John Dunlop, who retired from the training ranks at the end of the 2012 Flat season and died in July, 2018, at the age of 78, after a long illness, was a doyen of British horse racing for nearly half a century. Born in Tetbury, Gloucestershire on July 10, 1939, Dunlop became assistant trainer to Gordon Smyth at Castle Stables in Arundel, West Sussex in 1963. Two years later, in 1965, Smyth moved to Heath House Stables in Lewes, East Sussex, on the retirement of John ‘Towser’ Gosden and Dunlop took over the licence as private trainer to Bernard Fitzalan-Howard,16th Duke of Norfolk, and his wife, Lavinia.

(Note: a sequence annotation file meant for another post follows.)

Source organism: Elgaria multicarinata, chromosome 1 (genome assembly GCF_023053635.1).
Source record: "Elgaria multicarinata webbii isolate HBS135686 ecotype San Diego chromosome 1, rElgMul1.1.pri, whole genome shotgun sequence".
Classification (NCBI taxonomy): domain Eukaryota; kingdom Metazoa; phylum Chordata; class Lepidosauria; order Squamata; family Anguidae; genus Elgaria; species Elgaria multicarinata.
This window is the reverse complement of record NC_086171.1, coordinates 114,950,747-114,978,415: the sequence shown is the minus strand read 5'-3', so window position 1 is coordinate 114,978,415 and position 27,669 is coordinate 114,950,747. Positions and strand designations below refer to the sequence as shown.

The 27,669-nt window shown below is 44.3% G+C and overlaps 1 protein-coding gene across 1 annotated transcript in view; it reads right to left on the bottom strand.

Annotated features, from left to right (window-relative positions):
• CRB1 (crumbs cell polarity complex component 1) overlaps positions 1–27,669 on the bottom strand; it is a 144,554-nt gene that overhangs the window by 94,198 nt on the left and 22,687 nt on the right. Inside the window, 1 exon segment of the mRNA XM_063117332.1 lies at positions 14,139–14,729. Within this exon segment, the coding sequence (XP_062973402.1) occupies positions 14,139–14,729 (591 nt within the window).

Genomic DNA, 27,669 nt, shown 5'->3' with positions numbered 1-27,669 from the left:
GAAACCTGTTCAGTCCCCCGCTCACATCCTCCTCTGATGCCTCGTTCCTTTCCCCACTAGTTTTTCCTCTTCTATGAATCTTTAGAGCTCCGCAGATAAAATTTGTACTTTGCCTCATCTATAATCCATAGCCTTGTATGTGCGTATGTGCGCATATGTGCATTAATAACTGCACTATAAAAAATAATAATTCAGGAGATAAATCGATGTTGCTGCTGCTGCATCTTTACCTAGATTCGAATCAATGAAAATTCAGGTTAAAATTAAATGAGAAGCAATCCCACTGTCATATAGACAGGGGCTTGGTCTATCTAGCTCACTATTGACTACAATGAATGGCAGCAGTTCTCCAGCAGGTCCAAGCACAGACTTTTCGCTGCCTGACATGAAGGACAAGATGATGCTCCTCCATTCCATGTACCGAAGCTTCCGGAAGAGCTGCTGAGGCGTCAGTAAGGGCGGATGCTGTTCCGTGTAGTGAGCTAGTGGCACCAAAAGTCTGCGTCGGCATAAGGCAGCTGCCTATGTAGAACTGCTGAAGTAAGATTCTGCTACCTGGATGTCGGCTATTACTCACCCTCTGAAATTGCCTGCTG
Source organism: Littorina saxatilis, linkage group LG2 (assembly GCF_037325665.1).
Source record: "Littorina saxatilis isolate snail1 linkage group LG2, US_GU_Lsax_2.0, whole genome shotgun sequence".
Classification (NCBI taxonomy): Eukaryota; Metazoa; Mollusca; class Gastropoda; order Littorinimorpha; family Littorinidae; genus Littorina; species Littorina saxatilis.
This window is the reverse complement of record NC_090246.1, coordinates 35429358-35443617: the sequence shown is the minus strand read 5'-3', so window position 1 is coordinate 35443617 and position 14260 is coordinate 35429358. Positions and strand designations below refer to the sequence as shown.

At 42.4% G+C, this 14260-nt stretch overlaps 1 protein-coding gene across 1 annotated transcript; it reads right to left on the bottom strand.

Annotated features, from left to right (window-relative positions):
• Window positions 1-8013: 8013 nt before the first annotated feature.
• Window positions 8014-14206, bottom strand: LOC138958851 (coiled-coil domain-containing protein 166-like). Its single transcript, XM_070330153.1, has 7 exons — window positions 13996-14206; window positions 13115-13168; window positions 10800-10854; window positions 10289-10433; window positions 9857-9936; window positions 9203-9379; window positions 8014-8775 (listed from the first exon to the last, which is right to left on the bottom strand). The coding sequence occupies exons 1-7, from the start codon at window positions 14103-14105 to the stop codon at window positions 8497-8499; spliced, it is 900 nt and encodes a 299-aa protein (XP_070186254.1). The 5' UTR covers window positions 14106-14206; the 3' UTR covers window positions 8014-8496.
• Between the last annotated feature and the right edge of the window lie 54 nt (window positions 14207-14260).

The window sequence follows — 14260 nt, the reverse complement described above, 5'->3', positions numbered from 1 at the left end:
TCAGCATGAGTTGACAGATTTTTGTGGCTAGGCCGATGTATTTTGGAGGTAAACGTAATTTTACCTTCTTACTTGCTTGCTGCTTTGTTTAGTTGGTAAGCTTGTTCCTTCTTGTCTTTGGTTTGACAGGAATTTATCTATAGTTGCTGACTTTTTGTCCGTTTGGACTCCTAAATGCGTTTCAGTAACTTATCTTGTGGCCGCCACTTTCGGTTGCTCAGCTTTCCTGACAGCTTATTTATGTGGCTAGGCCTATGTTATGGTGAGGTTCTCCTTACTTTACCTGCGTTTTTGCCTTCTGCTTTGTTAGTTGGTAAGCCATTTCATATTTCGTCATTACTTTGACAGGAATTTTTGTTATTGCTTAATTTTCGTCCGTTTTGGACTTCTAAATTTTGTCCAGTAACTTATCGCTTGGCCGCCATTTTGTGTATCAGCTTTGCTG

Dunlop had the distinction of saddling Hatta, the first British winner in the now familiar maroon and white silks of Sheikh Mohammed bin Rashid Al Maktoum, at Brighton in 1977. In 1983, he also saddled British Horse of the Year Habibti to win the July Cup, William Hill Sprint Championship, Vernons Sprint Cup and Prix de l’Abbaye de Longchamp. Dunlop was Champion Trainer just once, in 1995, but, at the peak of his powers, had over 200 horses in his charge. All told, he trained over 3,500 winners, including ten British Classic winners. He never won the 2,000 Guineas, but won the 1,000 Guineas and the St. Leger three times apiece and the Derby and the Oaks twice apiece. Habibiti aside, arguably the best horse he ever trained was Shirley Heights, winner of the Derby and the Irish Derby in 1978.